Cheesemaking is one of those things that feels complicated but is actually a whole lot easier than you expect. I like to think of it this way; if a medieval farmer could make cheese in an unsophisticated kitchen… then we can too! Here is an overview of everything you need to know about how to make cheese.
Cheesemaking 101 – Basic Information
Cheesemaking can be as simple or as complicated as you want.
If you’re an absolute beginner I recommend starting with labneh or queso blanco, which don’t require any specialized equipment or ingredients.
However, if you’re interested in trying something more complicated, then I recommend making sure you have the right supplies.
Here’s what you need to know:
- Equipment: Most of the equipment needed for making simple cheeses is probably already in your kitchen. However, advanced cheeses require temperature regulation, cheese forms, and a press. Here is an overview of the specialized equipment involved in cheesemaking, including DIY options.
- Ingredients: Most cheese is made from milk, culture, calcium chloride, and rennet. Check out this post on cheesemaking ingredients if you’re interested in learning more about the different types of cultures and what kind of milk is best for homemade cheese.
How to Make Cheese
This step-by-step guide is for more advanced cheeses. As I mentioned above, there are several super-simple kinds of cheese that don’t require any specialized skills or equipment.
Here are the 9 basic steps involved in cheesemaking. If you are uncertain about any of the steps I recommend reading the related posts, linked in each of the steps. They go into depth providing a lot more detail.
Start by sanitizing all the equipment and your kitchen counters. This is particularly important for making hard cheese or mold-ripened cheese.
Many kinds of cheese are cultured with bacteria prior to setting the curd. This reduces lactose and acidifies the milk. It also gives the cheese a lot of its flavor.
Acidification is a necessary part of cheesemaking, and non-cultured cheeses are acidified with vinegar, lemon juice, or citric acid instead.
Inoculate milk by mixing it with a bacterial culture. Keep the milk at the temperature necessary for culturing while the milk acidifies (usually around 30 minutes, but can vary based on the type of cheese).
- Mesophilic cultures like temperatures of 90 F (32 C)
- Thermophilic cultures like temperatures of 91.5F (33C)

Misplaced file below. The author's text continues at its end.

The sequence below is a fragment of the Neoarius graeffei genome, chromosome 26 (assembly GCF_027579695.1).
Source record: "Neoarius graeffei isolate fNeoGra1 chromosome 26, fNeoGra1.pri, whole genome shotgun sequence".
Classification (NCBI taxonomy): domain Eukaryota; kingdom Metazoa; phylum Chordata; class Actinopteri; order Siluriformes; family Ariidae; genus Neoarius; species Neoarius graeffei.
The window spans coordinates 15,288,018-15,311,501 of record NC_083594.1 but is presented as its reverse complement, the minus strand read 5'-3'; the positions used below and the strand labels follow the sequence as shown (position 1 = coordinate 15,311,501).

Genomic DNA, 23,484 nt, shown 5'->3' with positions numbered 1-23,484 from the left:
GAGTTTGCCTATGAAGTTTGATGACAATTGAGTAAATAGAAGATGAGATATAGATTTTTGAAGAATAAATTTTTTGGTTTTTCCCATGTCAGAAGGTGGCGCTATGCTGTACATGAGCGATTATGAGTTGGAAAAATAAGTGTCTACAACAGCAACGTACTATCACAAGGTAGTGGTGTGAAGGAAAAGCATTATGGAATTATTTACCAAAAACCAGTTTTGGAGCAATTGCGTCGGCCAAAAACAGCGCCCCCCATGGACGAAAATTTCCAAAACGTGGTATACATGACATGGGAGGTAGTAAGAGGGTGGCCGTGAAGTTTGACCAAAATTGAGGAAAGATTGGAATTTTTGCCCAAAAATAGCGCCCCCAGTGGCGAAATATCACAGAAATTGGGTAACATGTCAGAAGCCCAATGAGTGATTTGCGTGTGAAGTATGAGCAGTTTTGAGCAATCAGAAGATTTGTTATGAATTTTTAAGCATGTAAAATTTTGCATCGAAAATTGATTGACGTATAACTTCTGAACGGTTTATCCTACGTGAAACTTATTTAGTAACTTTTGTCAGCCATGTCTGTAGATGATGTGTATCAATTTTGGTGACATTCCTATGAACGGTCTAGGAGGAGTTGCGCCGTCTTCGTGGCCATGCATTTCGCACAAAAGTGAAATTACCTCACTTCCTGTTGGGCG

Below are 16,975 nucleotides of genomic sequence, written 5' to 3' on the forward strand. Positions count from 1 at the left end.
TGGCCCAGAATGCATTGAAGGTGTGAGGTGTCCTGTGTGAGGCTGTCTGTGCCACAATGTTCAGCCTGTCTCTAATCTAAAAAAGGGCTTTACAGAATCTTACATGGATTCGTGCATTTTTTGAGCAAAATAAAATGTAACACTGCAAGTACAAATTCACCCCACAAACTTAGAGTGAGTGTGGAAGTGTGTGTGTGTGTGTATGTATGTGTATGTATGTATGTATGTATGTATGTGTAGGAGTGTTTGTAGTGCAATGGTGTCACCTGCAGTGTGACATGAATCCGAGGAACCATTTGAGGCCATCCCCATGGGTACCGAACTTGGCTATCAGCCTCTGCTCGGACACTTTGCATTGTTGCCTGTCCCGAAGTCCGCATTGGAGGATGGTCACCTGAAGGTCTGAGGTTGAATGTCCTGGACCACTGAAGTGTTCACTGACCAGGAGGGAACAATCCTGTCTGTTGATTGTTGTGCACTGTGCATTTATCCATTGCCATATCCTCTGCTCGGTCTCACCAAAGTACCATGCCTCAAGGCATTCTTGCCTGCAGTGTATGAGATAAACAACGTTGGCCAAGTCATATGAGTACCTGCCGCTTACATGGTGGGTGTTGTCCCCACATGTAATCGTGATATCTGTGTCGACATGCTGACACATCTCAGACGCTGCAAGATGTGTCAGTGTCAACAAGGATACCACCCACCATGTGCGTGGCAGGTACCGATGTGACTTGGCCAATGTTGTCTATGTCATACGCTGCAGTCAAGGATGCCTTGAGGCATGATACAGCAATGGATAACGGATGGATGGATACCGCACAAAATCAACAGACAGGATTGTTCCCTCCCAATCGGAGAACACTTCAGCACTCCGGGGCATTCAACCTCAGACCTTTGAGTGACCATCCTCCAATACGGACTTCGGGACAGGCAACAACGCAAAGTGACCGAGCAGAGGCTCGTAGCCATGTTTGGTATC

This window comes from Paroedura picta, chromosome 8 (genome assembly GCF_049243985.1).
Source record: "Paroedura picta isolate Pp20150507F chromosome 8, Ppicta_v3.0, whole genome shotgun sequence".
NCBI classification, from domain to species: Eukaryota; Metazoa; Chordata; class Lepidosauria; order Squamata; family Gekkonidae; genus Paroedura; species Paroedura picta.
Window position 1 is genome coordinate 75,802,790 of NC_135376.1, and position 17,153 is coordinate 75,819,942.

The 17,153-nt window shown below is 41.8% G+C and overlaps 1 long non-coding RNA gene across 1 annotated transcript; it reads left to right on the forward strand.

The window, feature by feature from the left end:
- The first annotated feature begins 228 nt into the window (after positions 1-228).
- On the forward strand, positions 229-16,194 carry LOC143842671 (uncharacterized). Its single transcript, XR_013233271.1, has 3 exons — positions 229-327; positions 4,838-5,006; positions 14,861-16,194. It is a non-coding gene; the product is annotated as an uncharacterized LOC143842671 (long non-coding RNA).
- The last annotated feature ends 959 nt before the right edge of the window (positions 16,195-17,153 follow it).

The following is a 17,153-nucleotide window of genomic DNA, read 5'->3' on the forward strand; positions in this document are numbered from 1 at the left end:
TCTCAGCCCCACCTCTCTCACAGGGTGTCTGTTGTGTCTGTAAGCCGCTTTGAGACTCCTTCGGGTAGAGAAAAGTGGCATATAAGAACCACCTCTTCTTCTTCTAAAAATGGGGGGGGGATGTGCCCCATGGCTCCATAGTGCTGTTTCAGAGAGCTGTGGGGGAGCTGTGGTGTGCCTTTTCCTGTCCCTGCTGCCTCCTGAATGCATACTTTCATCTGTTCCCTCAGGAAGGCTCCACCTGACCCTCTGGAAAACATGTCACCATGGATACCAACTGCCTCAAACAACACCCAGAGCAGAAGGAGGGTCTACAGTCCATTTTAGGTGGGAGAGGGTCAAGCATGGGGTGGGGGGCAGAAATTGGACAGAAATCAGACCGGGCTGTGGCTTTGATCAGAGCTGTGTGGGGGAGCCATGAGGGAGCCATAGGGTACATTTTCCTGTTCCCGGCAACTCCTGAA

However, it’s always best to work from a recipe and use their temperature guidelines.
Want more details, check out this post on how to inoculate milk.
3. Set the curds
Once the milk has reached the desired acidity, rennet is added. After that, it usually takes about 30 minutes for the curd to set.
4. Cut the curds
Check for a clean break. Using a long knife or curd knife, cut the curds.
5. Heating the curds
There are a number of different types of cheese that require the curds to be heated. This helps to remove extra whey and firm up the curds.
- Feta curds are poached in whey.
- Cheddar curds are cooked after the whey has drained. A process that is called cheddaring.
- Cottage cheese curds are cooked with warm water, which washes away the extra lactose for a creamier cheese.
- A number of fresh cheeses, like cream cheese, don’t require any additional cooking.
Want more information? Here is a detailed post on the different ways to prepare curds.
6. Drain the whey
Line a colander with several layers of butter muslin (not cheesecloth. It isn’t fine enough). Then drain the whey from the curds. I recommend saving the whey because it is packed with protein and nutritious.
Here’s how I use my leftover whey.
7. Salt the curds
Salt is usually added prior to packing the curds into a cheese mold. Flavors, like herbs and spices, can be added at this point as well.
The salt will help draw out more whey. It also acts as a preservative for aged cheese.
8. Press the cheese
There are a few different ways to fully drain the whey from cheese.
- Soft cheese can be hung in butter muslin to slowly drain.
- Firm cheese is pressed in a mold lined with butter muslin.
- The amount of weight used will determine how firm the cheese is.
9. Age the cheese
Fresh cheeses are usually finished as soon as they are removed from the mold. However, hard cheeses need to develop a rind as part of the aging process.
There are three methods for aging hard cheese:
- Waxed cheese is air-dried and then coated in cheese wax.
- Bandaged cheese is covered in butter muslin and coated in fat. The bandage grows mold, but it doesn’t usually penetrate the cheese.
- Washed cheese is regularly whipped down in salty brine.
If you are planning on making aged cheese, I recommend reading the full post on aging hard cheese.
Recipes and More
Ready to try cheesemaking?
- Fresh cheeses are perfect for beginners since they don’t require quite the same amount of precision as hard cheese. Here are 10 different recipes for fresh cheese that you can make at home.
- This list of 12 recipes includes everything from feta to farmhouse cheddar.
- Here are some common cheesemaking problems and how to solve them.
I would like to learn how to make cheese from you. Thank you
Thanks for the compliment! At the moment I don’t teach online courses. Perhaps there’s someone who offers cheese-making classes near you? Cheers, Emillie
Hello. I am from Pakistan. Its not easy to get rennet here. So what can I use in place of that ?
Do you have a good dairy culture (yogurt/kefir)? You can make acid-based cheeses with dairy cultures. Even vinegar and lemon juice will curd milk for cheese. Here are some recipes: https://www.fermentingforfoodies.com/homemade-fresh-cheese/